Many jazz albums have been released in Turkey especially in the past 10 years. The fact that so many albums are being recorded is a big step forward for jazz music in Turkey. Media unfortunately keeps writing about the same names even though so many albums are coming out. Some of our jazz and classical musicians achieve great things on the international platforms. This makes me very happy and proud as a music author. Burak Bedikyan is one of these successful musicians. He is a leading jazz pianist, composer, arrangement writer and educator. His albums are always successful endeavours. It isn’t an easy feat to receive such credit and admiration in the music field in the international arena. This subject becomes even more significant when jazz is concerned because we only have a handful musicians who are successful internationally and bring us pride. Burak Bedikyan’s 4 albums received much acclaim from international music authorities, especially American ones. Unfortunately one of these albums were released for sale in Turkey. I hope we can see these albums in the music stores soon. They are deserve to reach wide audiences the most among many others in the category of jazz. They are all diligently created and much thought was spent on them. Turkish jazz listeners must listen to them. Burak Bedikyan achieved a success most musicians only can dream of. I hope we will get to appreciate his work in Turkey as well. We had an interview in the Izmir-New York route with Burak Bedikyan and had a lovely conversation about his music. I hope you enjoy reading it.
You frequently record albums, your productivity level seems to be very high. How did the ideas for your lastest album come about, what did you have in mind while forming the trio?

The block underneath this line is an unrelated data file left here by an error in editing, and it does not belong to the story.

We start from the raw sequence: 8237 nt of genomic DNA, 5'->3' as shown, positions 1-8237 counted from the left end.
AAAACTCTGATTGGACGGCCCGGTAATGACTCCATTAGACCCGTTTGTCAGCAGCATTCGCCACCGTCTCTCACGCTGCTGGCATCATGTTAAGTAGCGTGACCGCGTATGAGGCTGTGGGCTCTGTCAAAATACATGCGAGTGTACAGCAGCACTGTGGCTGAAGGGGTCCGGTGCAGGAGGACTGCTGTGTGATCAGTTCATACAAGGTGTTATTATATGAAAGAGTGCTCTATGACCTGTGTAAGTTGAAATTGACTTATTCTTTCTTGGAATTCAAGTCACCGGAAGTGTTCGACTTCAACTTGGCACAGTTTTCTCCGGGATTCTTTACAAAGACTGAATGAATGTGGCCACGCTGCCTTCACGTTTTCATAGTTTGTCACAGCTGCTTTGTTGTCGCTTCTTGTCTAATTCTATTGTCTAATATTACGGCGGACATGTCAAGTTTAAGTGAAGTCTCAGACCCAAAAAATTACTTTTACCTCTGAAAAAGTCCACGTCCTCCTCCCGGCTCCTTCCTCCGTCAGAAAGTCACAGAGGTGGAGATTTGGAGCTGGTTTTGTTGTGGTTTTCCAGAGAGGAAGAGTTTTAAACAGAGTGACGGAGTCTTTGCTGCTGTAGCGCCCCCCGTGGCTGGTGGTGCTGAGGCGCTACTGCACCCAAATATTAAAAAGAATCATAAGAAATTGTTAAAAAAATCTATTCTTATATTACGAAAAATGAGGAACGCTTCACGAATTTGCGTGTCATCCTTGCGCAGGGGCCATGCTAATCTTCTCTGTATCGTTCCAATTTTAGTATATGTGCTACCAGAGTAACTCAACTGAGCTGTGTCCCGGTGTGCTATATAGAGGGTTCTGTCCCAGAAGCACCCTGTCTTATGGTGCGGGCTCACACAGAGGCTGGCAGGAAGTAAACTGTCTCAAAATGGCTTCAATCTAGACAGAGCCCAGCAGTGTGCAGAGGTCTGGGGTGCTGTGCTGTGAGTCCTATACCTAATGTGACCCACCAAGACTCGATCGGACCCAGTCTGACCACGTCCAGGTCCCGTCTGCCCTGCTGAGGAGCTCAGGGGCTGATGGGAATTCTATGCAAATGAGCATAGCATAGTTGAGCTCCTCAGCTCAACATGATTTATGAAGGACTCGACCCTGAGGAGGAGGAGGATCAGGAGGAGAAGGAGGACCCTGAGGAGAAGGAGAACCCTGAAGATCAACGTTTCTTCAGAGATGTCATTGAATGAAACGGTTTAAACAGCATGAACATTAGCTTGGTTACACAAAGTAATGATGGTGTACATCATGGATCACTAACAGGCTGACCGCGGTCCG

Thank you for this observation. The music I write is the product of almost twenty years of work. Many musical notes I irregularly jotted down before even thinking of recording an album became drafts and those drafts transformed into completed compositions. A more intense production routine took over my life after the first album. I never make detailed projects with the albums. Or I don’t sit down and write compositions to record an album. Everything is spontaneous. I make a selection that suits the way I feel in a certain period and look into people with whom I can achieve a common language and expression. My producer and the recording company usually decide where and when I record. I sometimes opt to work with my colleagues whom I know and have worked with before or friends I haven’t even met face to face before or played with. Recording as a trio was something I had in mind for a while but didn’t have the courage for; or rather, I didn’t feel ready for it. I gave my concerts with my trio with Can Kozlu and Matthew Hall, except for the collaborations I made with my European and American friends, in the two or three year period before I left Istanbul. Therefore I had the opportunity to test some of the ideas and concepts I had been working on. There is a recording that we did before I moved to New York, I expect it to be released in the upcoming months. “New Beginning” documented a spontaneous moment noone was prepared for. Jay Anderson and Adam Nussbaum were musicians I have been admiring for years but haven’t had a chance to meet before. SteepleChase brought us together in the studio for the first time. I didn’t bring anything other than three written pieces of mine. After meeting and chatting a bit, we said let’s go into the studio and play a bit. They asked me what to play and I replied that I didn’t know, that we should just be in the moment. Adam especially found this idea plausible. We played for two sets in two hours as if we were playing on the stage. We toiled to wander amongst free and standard song formats and create a music that was improvisatory in nature. All the thematic material and their variations stemmed from our conversation, except for my three pieces and a Victor Young classic. There are no pauses between some of the tracks, if you pay attention, the track moves onto the next piece without slowing down in the flow of music. We left all of these as they were. There is absolutely no editing in the album. We have almost the same amount of material that didn’t fit in the CD from the very same session. I don’t know if SteepleChase will use this material in the future but we had a lot of fun during recording.